Some lawmakers want a broader investment policy for North Dakota’s oil tax savings account to help finance projects in the state.
The legislation unveiled Tuesday by Republican lawmakers would tap 20% of the money coming into the Legacy Fund primarily for investments within the state. It’s the latest attempt to use the voter-approved fund as a source of money to help finance expensive infrastructure projects as state’s oil-driven economy declines.
GOP Rep. Mike Nathe, a Bismarck funeral home owner and the bill’s primary sponsor, said only about 1% of the Legacy Fund’s principal is invested in North Dakota at present.
“It’s always great to invest in North Dakota and ourselves and this bill reflects that,” Nathe said in an interview.
Earnings from investments would be used to establish a revolving loan fund. Loans from the fund would have an interests rate of less than 2% percent interest. They would be administered by the state-owned Bank of North Dakota for projects such as flood protection and water systems. Cities, counties and other political subdivisions such as townships would be eligible for some loans.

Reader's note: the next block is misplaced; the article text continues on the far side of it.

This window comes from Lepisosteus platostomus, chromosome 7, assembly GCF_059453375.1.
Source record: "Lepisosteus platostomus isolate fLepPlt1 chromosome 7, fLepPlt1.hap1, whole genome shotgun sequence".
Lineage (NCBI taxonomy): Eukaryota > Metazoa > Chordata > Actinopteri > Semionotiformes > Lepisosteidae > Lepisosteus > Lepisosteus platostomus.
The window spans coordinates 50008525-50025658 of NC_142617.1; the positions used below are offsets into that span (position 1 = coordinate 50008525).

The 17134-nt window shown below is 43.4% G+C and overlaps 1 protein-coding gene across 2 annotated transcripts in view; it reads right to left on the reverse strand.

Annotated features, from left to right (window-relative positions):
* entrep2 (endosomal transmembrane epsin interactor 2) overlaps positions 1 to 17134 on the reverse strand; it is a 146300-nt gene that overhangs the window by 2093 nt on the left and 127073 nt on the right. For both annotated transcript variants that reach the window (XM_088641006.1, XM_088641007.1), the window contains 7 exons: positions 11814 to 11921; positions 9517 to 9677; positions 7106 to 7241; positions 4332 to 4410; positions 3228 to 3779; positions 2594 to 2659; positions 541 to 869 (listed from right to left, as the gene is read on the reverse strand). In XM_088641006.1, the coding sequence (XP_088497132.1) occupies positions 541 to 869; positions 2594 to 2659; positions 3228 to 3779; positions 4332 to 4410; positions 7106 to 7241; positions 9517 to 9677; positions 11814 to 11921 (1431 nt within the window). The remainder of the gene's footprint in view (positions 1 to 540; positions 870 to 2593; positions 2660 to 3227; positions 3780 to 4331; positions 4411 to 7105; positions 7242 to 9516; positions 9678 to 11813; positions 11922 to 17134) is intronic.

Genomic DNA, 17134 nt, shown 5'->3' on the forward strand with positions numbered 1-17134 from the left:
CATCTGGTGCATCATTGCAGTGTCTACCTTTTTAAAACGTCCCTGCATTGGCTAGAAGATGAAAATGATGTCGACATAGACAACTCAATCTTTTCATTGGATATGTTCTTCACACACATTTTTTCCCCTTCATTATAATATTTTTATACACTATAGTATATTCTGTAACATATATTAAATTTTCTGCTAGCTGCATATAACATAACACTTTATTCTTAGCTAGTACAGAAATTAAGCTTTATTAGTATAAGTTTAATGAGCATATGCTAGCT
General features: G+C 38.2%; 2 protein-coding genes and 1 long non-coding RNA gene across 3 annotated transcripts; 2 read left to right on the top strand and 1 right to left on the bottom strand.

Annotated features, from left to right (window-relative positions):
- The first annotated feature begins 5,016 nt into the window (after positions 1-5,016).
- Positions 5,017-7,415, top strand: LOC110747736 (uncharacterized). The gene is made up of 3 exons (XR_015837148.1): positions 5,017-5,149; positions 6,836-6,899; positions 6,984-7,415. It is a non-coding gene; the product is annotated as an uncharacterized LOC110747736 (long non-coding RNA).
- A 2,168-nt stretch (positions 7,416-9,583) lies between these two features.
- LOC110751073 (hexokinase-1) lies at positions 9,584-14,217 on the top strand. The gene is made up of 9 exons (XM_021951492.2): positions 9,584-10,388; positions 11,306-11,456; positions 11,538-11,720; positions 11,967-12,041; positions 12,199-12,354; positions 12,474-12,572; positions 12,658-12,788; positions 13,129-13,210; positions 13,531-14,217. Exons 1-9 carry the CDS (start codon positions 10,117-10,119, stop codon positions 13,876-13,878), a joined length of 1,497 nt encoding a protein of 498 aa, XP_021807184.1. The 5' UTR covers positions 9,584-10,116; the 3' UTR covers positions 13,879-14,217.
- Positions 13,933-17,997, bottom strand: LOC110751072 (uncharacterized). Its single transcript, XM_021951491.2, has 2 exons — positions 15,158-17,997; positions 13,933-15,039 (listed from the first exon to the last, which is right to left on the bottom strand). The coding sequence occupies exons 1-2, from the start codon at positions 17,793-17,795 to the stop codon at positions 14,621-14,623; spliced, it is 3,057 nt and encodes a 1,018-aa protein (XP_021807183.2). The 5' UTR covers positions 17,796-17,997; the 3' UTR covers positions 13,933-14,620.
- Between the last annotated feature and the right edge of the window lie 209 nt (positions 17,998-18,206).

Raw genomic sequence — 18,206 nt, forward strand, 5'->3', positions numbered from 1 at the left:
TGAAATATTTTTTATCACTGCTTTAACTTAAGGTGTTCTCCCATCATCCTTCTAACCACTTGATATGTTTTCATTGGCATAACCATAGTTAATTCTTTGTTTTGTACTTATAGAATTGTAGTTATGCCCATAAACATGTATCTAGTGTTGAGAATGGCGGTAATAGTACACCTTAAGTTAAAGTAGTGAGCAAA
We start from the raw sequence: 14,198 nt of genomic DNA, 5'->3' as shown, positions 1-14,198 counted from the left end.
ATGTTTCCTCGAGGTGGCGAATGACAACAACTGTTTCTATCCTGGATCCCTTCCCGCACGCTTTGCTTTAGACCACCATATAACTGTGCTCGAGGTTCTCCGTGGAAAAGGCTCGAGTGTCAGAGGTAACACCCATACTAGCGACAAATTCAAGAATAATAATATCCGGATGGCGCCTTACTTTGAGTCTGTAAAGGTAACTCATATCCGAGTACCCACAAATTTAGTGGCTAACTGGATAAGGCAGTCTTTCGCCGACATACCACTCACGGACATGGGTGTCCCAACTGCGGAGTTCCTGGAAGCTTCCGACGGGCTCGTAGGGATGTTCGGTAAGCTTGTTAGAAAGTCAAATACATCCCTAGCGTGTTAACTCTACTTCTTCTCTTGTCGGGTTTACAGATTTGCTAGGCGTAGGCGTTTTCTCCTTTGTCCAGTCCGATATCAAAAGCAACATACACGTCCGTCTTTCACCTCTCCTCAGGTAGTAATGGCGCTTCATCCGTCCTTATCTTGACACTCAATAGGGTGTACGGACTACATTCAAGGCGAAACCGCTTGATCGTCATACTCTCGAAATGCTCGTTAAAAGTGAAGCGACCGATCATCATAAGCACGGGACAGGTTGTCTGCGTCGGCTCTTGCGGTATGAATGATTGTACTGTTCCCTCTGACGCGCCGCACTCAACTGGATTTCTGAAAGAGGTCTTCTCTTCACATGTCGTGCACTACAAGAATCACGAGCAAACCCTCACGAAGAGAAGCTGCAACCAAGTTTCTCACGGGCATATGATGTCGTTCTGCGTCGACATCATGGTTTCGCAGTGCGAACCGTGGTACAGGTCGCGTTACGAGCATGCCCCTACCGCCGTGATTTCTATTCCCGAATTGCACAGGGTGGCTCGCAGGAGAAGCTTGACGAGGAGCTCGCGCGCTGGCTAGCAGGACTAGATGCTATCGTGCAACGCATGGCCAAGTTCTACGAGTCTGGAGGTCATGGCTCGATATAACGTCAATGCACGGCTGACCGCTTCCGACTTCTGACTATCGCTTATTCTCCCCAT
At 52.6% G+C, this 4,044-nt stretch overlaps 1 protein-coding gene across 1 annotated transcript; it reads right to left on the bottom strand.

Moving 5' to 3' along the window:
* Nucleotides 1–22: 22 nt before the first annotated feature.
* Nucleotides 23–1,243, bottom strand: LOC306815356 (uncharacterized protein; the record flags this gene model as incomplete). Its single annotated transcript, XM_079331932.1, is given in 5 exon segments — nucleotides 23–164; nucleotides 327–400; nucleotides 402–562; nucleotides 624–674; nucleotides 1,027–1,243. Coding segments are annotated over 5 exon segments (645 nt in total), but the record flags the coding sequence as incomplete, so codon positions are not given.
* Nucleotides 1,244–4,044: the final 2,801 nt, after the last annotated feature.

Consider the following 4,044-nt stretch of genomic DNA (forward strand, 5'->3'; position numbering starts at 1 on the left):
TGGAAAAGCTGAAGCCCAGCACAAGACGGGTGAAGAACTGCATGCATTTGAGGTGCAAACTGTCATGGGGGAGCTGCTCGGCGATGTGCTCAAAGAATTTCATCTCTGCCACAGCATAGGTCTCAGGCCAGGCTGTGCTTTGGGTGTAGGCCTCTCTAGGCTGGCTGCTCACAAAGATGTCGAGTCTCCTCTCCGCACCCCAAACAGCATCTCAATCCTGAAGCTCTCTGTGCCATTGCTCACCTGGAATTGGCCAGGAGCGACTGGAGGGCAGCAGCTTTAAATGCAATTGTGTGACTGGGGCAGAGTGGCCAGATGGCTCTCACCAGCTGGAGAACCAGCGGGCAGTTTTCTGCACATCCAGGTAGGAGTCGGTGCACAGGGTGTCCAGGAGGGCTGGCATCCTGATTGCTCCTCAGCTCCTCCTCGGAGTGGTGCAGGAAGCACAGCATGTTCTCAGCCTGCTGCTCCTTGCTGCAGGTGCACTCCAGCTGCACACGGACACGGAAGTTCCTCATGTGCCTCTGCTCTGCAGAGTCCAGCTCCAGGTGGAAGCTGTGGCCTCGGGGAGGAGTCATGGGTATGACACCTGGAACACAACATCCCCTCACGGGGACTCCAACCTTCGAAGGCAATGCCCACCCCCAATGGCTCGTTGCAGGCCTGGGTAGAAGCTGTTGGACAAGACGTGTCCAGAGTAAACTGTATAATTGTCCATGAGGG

In 2010, North Dakota voters endorsed a constitutional amendment that requires setting aside 30 percent of state tax revenues on oil and natural gas production in the Legacy Fund, which is now valued at $7.89 billion. It’s expected to earn about $500 million in the next two-year budget cycle.
The most recent deposit into the fund was $29.6 million in December.
The fund’s principal has not been seriously targeted, but lawmakers have spent $455 million from the earnings since 2017, mainly to balance the state budget that has more than doubled in the past decade.
Currently, a two-thirds vote of the North Dakota House and Senate is needed to spend any of the fund’s principal. A state attorney general’s opinion said that voting threshold does not apply to fund’s investments, Nathe said.
“We’re not spending the principal,” Nathe said. “These are investments.”
A decade ago, revenue from the fund was parked mostly in short-term, low-risk and low-return U.S bonds, guaranteed by government agencies. But annual earnings from the fund barely kept pace with inflation.
The State Investment Board now invests the Legacy Fund money in a broad range of assets, including stocks, bonds and real estate, averaging a return of about 6%. The board also supervises the Retirement and Investment Office and oversees state and local government employee pension funds. The board also supervises a separate “rainy day” fund, called the Budget Stabilization Fund, that holds almost $750 million.
“We have investments all over the world and we have virtually nothing here in North Dakota,” Nathe said of the Legacy Fund investments.
North Dakota Insurance Commissioner Jon Godfread, who sits on the 12-member investment board, said the panel, which meets later this month, has not yet discussed the bill.